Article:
H.İ.M.: It may seem that there is a connection between independent groups since they are working on similar issues but, in reality, it is hard to say so. We believe in co-solving problems with local stakeholders, but this doesn’t mean that we have to live in those territories. You have to search for and find alternative ways to work with local communities. This is why a lot of our projects and members are based outside of Istanbul, even though our base is there. We see a lot of organisations working with similar methods, encouraging solidarity, mutual learning and experience transfer. Although we think that the topic of conflict zones is an urgent one, and we respect that fact, we also believe that other topics desperately need collaborative action. Otherwise, an oversaturation of attention to the conflict areas can easily turn into a new “orientalism” unrelated to the local context. When working in these zones, it is crucial to understand and be aware of the local paradigms. There is an undeniable relationship between these and your capabilities. We like to think of the constraints as incentives for looking at places from a different perspective.
E.M.: Talking about strategies, do an unambiguous and independent way of planning, or some guidelines that can act as a tool for a new kind of intervention in line with the needs of the contemporary, exist?
H.İ.M.: Guidelines can exist, and are sometimes necessary when you want to set principles and objectives for your process. But, if you just follow the guidelines, without leaving any room for flexibility, you can only be as successful as the guidelines prescribe. So, there is a need for flexible guidelines that favour participation and collaboration. We see guidelines as one of the tools that feed our process, and it is not possible to say that there is only one path. You have to be open to taking unexpected paths, even if you are following the old ones.
E.M.: Which of your projects has represented an effective action within the field of the topics you investigate?
H.İ.M.: We do projects in both rural and urban contexts. One example is the Abandoned Rural Schools Project, which aims to transform abandoned school buildings in Anatolian villages, which were left vacant in 2000 as a result of a system change. The project involved the local community, local decision makers, technical consultants and volunteers. Through a series of workshops, Herkes İçin Mimarlık is currently engaged with different schools throughout Turkey.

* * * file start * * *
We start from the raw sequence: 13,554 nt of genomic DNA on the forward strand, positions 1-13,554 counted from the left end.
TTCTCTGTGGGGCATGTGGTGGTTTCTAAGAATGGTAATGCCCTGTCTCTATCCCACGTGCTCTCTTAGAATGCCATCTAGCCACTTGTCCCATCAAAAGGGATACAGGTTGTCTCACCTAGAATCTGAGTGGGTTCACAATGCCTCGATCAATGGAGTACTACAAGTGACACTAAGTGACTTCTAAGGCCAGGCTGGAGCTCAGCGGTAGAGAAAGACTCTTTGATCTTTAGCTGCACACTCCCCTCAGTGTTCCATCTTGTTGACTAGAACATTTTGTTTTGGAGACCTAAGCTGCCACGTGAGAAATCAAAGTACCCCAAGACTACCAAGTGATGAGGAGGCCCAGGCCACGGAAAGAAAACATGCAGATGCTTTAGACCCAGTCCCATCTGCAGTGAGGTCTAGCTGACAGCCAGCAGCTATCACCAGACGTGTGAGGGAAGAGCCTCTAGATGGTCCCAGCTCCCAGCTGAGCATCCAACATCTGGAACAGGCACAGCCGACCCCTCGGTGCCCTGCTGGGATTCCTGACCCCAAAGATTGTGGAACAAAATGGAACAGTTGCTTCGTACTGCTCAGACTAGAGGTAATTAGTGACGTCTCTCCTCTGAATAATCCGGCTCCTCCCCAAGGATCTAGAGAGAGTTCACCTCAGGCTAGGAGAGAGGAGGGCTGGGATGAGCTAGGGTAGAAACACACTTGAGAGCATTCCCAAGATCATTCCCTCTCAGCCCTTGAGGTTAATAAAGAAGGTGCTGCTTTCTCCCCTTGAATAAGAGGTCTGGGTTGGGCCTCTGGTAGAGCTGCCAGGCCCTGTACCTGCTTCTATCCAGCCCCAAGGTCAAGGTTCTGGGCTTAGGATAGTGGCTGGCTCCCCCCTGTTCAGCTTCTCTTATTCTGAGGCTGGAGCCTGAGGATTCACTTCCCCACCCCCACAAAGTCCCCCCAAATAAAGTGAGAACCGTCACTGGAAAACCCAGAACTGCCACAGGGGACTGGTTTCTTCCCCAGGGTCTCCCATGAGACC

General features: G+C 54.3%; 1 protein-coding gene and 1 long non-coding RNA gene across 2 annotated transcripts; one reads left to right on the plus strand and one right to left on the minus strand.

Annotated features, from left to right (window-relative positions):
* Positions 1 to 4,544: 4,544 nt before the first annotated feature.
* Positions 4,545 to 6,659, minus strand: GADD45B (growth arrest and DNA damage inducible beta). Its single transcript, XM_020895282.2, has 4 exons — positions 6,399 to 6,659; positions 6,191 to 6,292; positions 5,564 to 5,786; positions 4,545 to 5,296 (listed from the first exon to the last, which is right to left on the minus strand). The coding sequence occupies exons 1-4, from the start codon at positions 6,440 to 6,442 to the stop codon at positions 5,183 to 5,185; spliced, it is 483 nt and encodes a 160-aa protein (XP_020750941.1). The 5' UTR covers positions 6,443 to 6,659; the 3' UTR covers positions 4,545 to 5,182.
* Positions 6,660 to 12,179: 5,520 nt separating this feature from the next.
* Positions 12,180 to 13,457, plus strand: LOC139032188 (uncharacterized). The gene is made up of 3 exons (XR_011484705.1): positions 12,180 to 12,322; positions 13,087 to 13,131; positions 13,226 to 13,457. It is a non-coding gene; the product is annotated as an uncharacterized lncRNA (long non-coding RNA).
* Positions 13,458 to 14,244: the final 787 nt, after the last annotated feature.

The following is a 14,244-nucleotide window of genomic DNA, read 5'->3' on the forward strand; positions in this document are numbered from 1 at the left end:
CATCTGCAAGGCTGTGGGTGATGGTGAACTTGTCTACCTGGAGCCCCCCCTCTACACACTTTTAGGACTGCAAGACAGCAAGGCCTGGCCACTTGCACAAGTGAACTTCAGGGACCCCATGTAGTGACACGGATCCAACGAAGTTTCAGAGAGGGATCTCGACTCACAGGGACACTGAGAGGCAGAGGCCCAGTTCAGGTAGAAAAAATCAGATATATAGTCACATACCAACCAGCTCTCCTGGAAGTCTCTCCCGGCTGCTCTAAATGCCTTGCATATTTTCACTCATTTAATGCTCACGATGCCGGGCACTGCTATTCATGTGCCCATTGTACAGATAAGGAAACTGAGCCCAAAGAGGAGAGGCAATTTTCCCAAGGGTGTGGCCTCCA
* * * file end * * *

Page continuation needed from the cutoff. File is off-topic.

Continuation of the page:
Gezi Park also has an important place in our work1 and we would like to explain the story behind it. These stages of development were alarming for our organisation, since neither civil society nor Istanbulites were part of the decision-making process.
As HiM, we decided to organise workshops in which we discussed the administration’s claims that the square and the park did not serve their purpose as a public space. The workshops gave birth to weekly ‘Gezi Park Festivals’. We publicised these events through social media channels; invited musicians, dancers and performance artists; and organised workshops and games that would attract people. Although only 50 people attended the first festival, our popularity increased rapidly, and the fifth festival was attended by more than 500 people. The festivals showed that Gezi Park is a calming place to spend time to people who used Taksim Square but never passed by the park, and accomplished something that is major task of urban spaces: bringing different kinds of people together. They made Gezi Park almost a trademark for a platform that brings together people who have a mutual interest in the future of urban spaces.
E.M.: Working in “crisis” areas results in changes to the timescales for design projects: have you found that there is any relationship between the acceleration of such timescales and the innovativeness of the results?
H.İ.M.: Timescale acceleration or time constraints resulting from urgent needs are inevitable. Because of these constraints, results are usually familiar rather than innovative. We are always looking for new ways to work in such rushed situations, but we are not sure whether or not there can be a radical way to proceed if everything is well established. Some radical acts and movements are also born under this pressure.